Tuning in to Chawton House
Even in quarantine – especially in quarantine? -- Janeites apparently can’t get enough Jane Austen. Or so we might conclude from the attendance numbers at Chawton House's recent online events.
Over the past month, Chawton House, the Austen-linked research library and stately home in Hampshire, England, has held two weekend festivals -- the May 15-17 Lockdown Literary Festival, featuring writers and academics talking about their (usually Austen-related) work; and the May 30-31 Virtual Garden Festival, which took visitors through the beautiful grounds of the Elizabethan mansion, once owned by Austen’s older brother Edward Knight.
According to a recent email from the North American Friends of Chawton House, the site’s fundraising arm on this side of the Atlantic, more than fifteen hundred Janeites tuned in for at least one session of the literary festival; the best-attended individual talks drew some twelve hundred YouTube views. (Many of the videos are still available on Chawton House's YouTube channel.) The garden festival seems to have drawn smaller numbers, with YouTube hits in the hundreds.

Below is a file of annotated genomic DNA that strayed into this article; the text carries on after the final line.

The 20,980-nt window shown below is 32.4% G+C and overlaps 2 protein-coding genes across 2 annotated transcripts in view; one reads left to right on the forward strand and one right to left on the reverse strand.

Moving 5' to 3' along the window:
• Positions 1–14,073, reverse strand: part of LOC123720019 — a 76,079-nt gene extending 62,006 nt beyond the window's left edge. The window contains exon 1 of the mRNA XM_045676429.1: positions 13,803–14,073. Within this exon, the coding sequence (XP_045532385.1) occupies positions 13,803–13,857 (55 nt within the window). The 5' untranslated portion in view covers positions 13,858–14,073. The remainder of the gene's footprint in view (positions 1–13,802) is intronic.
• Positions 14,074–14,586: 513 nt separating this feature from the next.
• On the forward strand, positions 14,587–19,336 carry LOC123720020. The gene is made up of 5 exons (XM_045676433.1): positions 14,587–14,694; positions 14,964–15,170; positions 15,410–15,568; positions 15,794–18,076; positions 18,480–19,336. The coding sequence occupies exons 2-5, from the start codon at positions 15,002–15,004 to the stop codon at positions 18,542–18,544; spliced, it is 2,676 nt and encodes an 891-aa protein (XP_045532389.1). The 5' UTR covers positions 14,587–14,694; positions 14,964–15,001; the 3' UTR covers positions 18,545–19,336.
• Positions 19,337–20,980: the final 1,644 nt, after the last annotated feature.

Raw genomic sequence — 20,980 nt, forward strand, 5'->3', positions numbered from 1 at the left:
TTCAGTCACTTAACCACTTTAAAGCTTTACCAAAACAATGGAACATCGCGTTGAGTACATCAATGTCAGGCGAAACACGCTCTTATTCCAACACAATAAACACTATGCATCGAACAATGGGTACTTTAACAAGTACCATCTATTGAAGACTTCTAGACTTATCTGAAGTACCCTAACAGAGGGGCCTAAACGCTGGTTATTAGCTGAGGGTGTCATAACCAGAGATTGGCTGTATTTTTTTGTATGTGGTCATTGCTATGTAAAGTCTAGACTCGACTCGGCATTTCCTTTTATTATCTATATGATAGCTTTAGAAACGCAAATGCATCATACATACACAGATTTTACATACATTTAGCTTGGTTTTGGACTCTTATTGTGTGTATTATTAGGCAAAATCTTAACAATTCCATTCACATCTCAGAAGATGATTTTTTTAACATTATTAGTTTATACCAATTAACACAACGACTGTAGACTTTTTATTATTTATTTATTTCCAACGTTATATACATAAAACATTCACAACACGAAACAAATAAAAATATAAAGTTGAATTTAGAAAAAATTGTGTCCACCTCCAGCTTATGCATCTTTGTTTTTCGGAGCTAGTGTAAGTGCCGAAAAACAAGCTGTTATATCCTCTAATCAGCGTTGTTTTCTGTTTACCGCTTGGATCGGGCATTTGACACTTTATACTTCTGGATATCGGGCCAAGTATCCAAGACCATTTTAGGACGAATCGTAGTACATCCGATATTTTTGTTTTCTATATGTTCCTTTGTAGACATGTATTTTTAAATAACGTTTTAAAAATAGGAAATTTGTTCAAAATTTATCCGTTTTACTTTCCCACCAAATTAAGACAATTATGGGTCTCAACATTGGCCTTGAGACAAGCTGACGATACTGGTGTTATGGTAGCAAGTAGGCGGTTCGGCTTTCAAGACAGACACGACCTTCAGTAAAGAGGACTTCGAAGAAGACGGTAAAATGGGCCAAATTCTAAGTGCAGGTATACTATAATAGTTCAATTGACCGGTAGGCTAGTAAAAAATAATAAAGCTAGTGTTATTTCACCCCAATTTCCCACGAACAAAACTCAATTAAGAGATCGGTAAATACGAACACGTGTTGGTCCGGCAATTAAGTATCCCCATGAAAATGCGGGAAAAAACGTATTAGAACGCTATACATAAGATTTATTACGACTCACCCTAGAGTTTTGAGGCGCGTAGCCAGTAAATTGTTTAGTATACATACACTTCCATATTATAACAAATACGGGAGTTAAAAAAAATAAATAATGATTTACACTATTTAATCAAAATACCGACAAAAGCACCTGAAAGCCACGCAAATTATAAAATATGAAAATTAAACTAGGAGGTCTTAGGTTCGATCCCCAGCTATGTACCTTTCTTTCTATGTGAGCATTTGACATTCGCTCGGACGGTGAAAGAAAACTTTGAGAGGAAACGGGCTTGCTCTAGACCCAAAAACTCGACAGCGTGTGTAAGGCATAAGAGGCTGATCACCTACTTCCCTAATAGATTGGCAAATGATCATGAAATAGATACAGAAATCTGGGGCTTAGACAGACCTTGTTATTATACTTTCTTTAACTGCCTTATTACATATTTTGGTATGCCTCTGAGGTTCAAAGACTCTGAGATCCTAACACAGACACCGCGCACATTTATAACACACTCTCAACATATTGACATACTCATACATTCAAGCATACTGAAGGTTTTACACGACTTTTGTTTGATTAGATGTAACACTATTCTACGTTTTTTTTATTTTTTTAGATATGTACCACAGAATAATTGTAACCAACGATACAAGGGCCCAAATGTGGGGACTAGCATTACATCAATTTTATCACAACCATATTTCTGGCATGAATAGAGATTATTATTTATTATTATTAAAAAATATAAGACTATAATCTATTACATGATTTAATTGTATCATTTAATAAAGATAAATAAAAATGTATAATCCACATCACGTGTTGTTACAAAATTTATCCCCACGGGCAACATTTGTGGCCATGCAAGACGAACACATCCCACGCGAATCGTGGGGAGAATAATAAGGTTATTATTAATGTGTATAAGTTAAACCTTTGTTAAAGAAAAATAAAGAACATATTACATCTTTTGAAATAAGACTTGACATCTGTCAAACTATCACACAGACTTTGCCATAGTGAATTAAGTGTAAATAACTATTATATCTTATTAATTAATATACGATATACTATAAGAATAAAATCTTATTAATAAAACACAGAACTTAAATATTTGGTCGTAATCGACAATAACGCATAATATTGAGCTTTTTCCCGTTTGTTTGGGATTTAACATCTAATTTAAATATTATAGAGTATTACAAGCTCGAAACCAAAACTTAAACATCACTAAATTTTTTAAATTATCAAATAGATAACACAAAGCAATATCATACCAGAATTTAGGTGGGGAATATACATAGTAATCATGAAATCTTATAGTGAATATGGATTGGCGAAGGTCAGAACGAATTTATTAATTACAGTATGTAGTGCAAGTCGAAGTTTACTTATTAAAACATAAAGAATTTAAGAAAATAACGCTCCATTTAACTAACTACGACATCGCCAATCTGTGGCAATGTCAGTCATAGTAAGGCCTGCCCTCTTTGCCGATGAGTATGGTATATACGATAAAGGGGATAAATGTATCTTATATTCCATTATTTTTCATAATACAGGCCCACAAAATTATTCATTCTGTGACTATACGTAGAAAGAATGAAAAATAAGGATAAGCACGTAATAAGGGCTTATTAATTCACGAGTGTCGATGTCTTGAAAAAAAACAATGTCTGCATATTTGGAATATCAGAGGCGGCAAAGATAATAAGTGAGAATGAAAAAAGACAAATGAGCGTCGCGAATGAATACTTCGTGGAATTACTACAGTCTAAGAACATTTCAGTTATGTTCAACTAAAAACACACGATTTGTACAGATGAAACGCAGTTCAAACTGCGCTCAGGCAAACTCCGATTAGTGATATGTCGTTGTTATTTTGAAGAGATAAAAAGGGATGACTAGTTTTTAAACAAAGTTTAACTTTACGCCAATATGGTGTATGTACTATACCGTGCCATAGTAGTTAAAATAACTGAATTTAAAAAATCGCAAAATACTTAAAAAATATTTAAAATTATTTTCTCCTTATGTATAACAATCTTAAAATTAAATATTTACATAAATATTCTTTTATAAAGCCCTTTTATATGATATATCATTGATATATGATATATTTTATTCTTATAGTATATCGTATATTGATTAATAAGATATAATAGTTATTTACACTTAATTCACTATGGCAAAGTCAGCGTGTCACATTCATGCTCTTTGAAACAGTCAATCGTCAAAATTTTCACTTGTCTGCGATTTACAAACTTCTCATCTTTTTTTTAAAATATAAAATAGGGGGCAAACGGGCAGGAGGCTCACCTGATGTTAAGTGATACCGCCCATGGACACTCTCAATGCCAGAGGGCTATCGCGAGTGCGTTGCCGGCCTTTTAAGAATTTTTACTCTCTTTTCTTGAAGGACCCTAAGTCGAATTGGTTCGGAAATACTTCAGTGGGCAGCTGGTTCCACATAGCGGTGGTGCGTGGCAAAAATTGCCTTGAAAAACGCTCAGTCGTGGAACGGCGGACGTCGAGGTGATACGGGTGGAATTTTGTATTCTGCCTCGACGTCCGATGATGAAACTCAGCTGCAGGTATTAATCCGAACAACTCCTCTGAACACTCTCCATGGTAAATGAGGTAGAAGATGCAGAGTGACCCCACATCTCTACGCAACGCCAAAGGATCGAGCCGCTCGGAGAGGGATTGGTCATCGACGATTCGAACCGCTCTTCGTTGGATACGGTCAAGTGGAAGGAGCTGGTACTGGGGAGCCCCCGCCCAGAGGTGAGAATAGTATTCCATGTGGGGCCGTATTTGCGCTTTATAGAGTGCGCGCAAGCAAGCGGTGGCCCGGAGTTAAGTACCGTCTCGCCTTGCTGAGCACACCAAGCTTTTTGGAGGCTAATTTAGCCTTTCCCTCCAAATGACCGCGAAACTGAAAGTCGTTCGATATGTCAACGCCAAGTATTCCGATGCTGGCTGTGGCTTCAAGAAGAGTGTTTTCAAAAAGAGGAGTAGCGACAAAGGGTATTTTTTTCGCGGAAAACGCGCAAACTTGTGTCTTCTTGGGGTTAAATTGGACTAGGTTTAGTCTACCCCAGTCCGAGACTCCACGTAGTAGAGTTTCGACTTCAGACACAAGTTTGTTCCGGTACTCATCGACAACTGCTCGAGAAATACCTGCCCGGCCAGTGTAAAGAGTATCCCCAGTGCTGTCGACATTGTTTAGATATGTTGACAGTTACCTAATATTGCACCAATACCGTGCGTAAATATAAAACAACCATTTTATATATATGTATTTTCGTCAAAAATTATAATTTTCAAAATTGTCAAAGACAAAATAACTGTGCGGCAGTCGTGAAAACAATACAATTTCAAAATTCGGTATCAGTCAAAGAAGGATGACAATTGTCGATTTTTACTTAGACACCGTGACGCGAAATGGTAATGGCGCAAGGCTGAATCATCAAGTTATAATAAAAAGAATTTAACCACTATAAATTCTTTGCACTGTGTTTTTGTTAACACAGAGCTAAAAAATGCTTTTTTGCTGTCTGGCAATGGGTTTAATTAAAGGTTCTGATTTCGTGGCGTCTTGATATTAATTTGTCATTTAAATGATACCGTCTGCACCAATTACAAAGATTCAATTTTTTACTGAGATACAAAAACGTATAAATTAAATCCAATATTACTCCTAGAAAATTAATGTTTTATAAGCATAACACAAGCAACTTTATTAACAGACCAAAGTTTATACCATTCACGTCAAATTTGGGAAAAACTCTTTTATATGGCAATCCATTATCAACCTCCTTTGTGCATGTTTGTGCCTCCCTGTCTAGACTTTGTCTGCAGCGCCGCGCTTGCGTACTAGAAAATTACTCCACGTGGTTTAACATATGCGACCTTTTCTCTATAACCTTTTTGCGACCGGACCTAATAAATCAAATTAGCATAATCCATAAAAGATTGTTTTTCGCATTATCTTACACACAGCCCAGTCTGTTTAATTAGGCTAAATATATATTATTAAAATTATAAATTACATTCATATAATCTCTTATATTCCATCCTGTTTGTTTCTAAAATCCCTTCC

Even better news for financially challenged Chawton House: During that first weekend’s festival, the NAFCH collected more than $4,000 in donations.
Chawton House needs the help: Like other cultural organizations that usually rely on ticket sales, it’s been hit hard by months of virus-induced closure. In 2018, the last year for which data is available online, Chawton House attracted nearly fifteen thousand visitors (see #5 on page 6 of the PDF), earning nearly £144,000 (about $183,000) from admission fees and sales of food and gift-shop merchandise.
This year, much of that income has evaporated. Instead, Chawton is relying on gifts to its Emergency Appeal from Janeites who, even if they can’t visit in person, nevertheless can’t get enough Jane Austen.